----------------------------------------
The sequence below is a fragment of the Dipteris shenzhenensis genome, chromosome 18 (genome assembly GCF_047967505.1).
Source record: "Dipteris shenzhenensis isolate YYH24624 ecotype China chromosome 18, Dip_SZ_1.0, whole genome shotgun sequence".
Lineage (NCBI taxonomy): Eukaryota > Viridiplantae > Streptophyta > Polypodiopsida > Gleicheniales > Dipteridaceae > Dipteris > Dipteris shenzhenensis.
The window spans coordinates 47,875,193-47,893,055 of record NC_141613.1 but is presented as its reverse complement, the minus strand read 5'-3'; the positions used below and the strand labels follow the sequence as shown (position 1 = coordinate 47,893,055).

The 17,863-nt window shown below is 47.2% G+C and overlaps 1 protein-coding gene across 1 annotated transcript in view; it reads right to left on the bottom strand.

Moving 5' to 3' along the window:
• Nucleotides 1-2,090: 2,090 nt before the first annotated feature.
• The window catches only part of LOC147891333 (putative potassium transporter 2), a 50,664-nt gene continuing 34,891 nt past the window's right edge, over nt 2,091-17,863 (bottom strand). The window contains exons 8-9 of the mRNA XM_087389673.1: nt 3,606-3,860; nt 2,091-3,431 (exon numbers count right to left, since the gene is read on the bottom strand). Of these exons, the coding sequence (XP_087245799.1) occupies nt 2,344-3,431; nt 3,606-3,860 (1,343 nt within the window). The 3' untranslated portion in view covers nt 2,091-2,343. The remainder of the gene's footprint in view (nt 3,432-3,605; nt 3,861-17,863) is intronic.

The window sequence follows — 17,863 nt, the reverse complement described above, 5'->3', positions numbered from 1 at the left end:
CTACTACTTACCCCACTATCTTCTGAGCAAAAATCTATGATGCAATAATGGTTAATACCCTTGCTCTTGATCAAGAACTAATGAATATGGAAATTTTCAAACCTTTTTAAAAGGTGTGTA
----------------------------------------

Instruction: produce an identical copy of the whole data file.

The sequence below is a fragment of the Dipteris shenzhenensis genome, chromosome 18 (genome assembly GCF_047967505.1).
Source record: "Dipteris shenzhenensis isolate YYH24624 ecotype China chromosome 18, Dip_SZ_1.0, whole genome shotgun sequence".
Lineage (NCBI taxonomy): Eukaryota > Viridiplantae > Streptophyta > Polypodiopsida > Gleicheniales > Dipteridaceae > Dipteris > Dipteris shenzhenensis.
The window spans coordinates 47,875,193-47,893,055 of record NC_141613.1 but is presented as its reverse complement, the minus strand read 5'-3'; the positions used below and the strand labels follow the sequence as shown (position 1 = coordinate 47,893,055).

The 17,863-nt window shown below is 47.2% G+C and overlaps 1 protein-coding gene across 1 annotated transcript in view; it reads right to left on the bottom strand.

Moving 5' to 3' along the window:
• Nucleotides 1-2,090: 2,090 nt before the first annotated feature.
• The window catches only part of LOC147891333 (putative potassium transporter 2), a 50,664-nt gene continuing 34,891 nt past the window's right edge, over nt 2,091-17,863 (bottom strand). The window contains exons 8-9 of the mRNA XM_087389673.1: nt 3,606-3,860; nt 2,091-3,431 (exon numbers count right to left, since the gene is read on the bottom strand). Of these exons, the coding sequence (XP_087245799.1) occupies nt 2,344-3,431; nt 3,606-3,860 (1,343 nt within the window). The 3' untranslated portion in view covers nt 2,091-2,343. The remainder of the gene's footprint in view (nt 3,432-3,605; nt 3,861-17,863) is intronic.

The window sequence follows — 17,863 nt, the reverse complement described above, 5'->3', positions numbered from 1 at the left end:
CTACTACTTACCCCACTATCTTCTGAGCAAAAATCTATGATGCAATAATGGTTAATACCCTTGCTCTTGATCAAGAACTAATGAATATGGAAATTTTCAAACCTTTTTAAAAGGTGTGTA